By Teresa Carey…
Many local businesses have been finding it hard to hire the immigrants who are waiting in the wings to fill vacancies, and hoping to make Arborg-Bifrost communities their home.
Koby Wiebe, co-ordinator for the Arborg and Riverton Immigrant Settlement Services, says that he can immediately think of 10 to 15 employers currently being impeded by Service Canada’s rules, with 15 to 20 prospective employees waiting in limbo.
“Every week someone contacts me about it,” Wiebe said.
Often the employers have already found people to hire, some of whom currently live in places like Bolivia, Paraguay, and the Philippines, and some who already live in the area.
“Some want to come. Some are already here. The employers would love to have them, but they don’t have the work permit. The LMO (Labour Market Opinion) is getting in the way of it,” he said.
The LMO is a number that Service Canada comes up with that shows that there is a need for the foreign worker to fill the job you offer and that there is no Canadian worker available to do the job. Businesses have to come up with a positive LMO in order to be able to hire an immigrant.
Prospective employers must show the efforts made to recruit and/or train willing and available Canadian citizens or permanent residents; that the wages offered are consistent with the prevailing wage rate paid to Canadians in the same occupation in the region; that the working conditions for the occupation meet the current provincial labour market standards; and any potential benefits that hiring a foreign worker might bring to the Canadian labour market, such as the creation of new jobs or the transfer of skills and knowledge.
Local employers have had 90 per cent of their applications rejected by Service Canada, which claims that there is not a shortage of these types of workers in Canada.
“They want (Arborg-Bifrost) businesses to advertise in Toronto and Vancouver,” said Wiebe.
“It’s hard, to impossible” to get an LMO,” he said, “The employer doesn’t get permission to hire a foreign worker because the LMO comes back negative.”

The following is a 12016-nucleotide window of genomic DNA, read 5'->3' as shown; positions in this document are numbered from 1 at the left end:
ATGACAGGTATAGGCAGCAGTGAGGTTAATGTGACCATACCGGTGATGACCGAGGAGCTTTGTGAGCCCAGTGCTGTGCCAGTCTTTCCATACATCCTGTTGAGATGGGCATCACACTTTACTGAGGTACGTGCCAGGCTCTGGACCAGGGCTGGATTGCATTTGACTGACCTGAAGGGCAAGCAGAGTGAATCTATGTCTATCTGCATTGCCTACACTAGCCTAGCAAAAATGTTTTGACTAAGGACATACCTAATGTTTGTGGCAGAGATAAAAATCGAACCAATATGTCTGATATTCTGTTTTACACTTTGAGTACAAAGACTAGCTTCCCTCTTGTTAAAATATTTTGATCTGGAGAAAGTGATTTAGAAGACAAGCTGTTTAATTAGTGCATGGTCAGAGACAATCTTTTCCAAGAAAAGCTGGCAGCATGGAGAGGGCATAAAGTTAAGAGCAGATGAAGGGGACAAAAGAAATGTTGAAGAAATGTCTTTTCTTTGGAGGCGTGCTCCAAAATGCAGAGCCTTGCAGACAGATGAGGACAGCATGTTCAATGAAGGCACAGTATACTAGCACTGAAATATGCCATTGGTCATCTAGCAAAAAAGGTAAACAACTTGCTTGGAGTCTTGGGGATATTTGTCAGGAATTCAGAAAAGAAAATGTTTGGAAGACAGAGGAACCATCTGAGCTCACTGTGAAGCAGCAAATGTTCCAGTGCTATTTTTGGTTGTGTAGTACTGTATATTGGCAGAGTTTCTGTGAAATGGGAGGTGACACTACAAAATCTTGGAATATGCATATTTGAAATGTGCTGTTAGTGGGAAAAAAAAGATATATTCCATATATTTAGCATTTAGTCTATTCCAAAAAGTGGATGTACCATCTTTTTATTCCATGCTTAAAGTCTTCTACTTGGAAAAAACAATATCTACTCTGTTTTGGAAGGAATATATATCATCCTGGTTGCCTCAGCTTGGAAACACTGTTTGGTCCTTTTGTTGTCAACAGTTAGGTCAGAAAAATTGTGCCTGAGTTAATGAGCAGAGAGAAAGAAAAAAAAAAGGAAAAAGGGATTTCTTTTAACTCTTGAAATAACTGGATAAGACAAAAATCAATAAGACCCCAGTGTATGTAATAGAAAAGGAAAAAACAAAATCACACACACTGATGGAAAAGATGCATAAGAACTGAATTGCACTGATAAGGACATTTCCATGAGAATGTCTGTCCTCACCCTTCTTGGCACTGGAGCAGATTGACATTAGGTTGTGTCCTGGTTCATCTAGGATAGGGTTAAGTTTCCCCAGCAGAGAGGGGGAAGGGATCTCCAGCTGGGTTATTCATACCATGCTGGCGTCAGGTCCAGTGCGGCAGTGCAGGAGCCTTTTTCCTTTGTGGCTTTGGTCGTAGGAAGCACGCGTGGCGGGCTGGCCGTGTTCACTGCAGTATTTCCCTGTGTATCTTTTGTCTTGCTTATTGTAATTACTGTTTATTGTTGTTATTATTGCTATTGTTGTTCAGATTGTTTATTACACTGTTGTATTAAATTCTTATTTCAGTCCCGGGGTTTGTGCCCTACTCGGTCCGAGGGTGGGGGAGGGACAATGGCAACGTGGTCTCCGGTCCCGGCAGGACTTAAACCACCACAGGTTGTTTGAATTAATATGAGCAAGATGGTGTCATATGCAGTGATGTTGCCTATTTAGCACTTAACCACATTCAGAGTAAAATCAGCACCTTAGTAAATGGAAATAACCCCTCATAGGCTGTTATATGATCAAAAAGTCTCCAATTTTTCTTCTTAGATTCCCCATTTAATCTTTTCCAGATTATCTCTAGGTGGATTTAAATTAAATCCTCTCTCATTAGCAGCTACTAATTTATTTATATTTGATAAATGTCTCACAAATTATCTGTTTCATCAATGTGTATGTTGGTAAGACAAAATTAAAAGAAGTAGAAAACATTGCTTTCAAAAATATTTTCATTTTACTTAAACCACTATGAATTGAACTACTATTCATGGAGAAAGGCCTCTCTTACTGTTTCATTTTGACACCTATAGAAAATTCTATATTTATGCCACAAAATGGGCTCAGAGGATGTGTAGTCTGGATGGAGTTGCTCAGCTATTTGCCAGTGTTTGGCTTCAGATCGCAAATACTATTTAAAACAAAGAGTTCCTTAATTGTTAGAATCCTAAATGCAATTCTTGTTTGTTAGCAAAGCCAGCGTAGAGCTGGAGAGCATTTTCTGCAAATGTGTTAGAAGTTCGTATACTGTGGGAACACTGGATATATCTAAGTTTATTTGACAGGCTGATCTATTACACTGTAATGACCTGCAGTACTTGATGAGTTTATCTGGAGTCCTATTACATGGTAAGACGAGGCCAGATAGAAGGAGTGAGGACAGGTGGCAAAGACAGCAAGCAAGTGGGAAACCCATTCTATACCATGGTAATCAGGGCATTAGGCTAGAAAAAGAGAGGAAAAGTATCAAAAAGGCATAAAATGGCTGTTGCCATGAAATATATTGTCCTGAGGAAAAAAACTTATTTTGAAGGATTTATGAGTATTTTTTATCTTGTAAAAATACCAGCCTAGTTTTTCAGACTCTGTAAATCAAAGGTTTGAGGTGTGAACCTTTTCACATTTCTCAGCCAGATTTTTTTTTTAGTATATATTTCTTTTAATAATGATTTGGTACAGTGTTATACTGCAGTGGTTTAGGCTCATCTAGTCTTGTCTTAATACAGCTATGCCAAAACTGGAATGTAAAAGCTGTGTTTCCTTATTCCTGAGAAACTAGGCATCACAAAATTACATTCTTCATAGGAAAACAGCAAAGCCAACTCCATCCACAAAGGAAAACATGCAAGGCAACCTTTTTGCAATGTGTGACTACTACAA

Federal rules, which dictate the wages a foreign worker must be paid, at first glance, sounds like a good thing. However, Service Canada has not been taking into account that different regions pay different rates, according to their own economic realities.
“The prevailing wage is lower in rural areas. Service Canada does not understand how the rural areas work. Even low-skilled people are hard to find in the rural areas. They (Service Canada) are city-oriented. They say foreign workers must be paid the (overall) “prevailing wage”, which is often higher than those currently being paid here,” said Wiebe.
“In Arborg, we need welders, but in this area, we don’t need a totally certified welder. Most employers are willing to train them. Those people who have the certification are asking for a really high wage, but most employers here don’t need such high skills.”
To help make a case to Service Canada, Wiebe is working on a community survey of wages in order to prove that the pay rates in the Arborg-Bifrost area are within the prevailing wage of the community. Wiebe plans to have the survey completed by the fall of 2011.
He has brought the issue forward to the Arborg and District Chamber of Commerce, at the May 12 meeting, and will continue to work with the Chamber on the issue.
Selkirk-Interlake MP, James Bezan, was invited to the May 12 Chamber of Commerce meeting, where he was apprised of the difficulties local businesses have been experiencing as a result of the federal rules.
“He said he would bring that to the federal side, and hoped to lobby from behind the scenes,” Wiebe said.